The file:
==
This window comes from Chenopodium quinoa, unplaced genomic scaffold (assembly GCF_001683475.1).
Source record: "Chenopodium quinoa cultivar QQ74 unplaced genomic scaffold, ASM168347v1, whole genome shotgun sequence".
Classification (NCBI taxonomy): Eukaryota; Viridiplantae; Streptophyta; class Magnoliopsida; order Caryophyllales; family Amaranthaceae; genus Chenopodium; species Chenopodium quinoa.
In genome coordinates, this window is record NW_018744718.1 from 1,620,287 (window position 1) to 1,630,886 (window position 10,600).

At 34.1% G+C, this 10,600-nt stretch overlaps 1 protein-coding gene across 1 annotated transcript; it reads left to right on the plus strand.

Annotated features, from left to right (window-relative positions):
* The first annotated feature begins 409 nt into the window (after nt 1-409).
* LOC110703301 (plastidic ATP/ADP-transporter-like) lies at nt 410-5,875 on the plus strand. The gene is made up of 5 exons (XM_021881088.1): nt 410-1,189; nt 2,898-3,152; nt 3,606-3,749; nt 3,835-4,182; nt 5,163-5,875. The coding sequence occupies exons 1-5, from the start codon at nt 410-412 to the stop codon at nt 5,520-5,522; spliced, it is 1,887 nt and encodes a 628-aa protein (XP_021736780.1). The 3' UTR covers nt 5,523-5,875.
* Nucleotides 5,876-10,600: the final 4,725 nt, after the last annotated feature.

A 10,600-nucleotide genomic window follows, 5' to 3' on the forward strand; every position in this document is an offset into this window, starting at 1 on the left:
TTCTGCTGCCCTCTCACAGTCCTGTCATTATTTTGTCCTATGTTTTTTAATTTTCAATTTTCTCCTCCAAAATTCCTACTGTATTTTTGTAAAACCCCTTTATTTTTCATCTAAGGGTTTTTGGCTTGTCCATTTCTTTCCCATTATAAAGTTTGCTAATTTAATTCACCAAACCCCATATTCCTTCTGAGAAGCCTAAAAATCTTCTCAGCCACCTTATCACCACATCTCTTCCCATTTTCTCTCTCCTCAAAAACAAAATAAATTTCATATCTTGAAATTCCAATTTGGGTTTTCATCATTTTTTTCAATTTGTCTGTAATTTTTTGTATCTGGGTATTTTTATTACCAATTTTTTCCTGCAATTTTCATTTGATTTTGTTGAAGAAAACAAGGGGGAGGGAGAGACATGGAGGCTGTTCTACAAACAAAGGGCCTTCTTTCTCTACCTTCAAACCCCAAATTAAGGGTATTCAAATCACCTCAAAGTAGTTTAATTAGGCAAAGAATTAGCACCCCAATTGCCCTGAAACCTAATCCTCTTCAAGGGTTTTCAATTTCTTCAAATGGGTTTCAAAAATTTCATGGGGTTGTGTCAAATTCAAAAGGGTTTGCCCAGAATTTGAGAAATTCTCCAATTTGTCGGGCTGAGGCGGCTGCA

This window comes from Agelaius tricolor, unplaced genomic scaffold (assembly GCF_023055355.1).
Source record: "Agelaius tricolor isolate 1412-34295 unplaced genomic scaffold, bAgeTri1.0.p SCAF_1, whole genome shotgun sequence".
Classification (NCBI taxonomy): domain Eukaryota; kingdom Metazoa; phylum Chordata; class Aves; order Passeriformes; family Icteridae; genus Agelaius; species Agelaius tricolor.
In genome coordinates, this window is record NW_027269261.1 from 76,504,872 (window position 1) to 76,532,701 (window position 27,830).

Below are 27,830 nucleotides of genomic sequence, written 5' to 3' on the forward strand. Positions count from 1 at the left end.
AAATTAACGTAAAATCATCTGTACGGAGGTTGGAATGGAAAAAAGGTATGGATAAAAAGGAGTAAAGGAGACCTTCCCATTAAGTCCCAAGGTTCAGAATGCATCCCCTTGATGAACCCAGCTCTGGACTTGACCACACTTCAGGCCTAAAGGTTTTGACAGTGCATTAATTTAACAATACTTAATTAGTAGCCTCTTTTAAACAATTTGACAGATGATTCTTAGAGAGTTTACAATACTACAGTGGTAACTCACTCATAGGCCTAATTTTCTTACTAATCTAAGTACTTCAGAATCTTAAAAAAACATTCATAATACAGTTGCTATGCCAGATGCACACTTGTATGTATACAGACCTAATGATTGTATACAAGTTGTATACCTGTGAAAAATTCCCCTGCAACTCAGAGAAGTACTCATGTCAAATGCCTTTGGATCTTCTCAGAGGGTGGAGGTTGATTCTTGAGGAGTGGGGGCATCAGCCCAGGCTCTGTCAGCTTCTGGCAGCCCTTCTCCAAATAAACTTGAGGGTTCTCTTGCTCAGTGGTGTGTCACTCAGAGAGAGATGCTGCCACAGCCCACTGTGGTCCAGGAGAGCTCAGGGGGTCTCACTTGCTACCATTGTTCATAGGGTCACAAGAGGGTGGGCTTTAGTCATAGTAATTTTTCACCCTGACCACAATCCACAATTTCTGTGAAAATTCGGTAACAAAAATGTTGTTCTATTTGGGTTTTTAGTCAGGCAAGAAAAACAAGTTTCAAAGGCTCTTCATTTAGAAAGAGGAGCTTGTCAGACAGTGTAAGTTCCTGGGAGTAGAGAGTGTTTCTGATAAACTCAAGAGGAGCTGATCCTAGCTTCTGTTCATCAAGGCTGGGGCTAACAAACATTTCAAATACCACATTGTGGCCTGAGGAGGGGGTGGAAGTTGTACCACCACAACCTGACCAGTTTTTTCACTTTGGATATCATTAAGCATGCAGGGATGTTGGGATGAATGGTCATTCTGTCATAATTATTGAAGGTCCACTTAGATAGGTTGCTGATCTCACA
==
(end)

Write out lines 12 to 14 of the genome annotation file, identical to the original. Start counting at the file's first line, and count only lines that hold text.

This window comes from Agelaius tricolor, unplaced genomic scaffold (assembly GCF_023055355.1).
Source record: "Agelaius tricolor isolate 1412-34295 unplaced genomic scaffold, bAgeTri1.0.p SCAF_1, whole genome shotgun sequence".
Classification (NCBI taxonomy): domain Eukaryota; kingdom Metazoa; phylum Chordata; class Aves; order Passeriformes; family Icteridae; genus Agelaius; species Agelaius tricolor.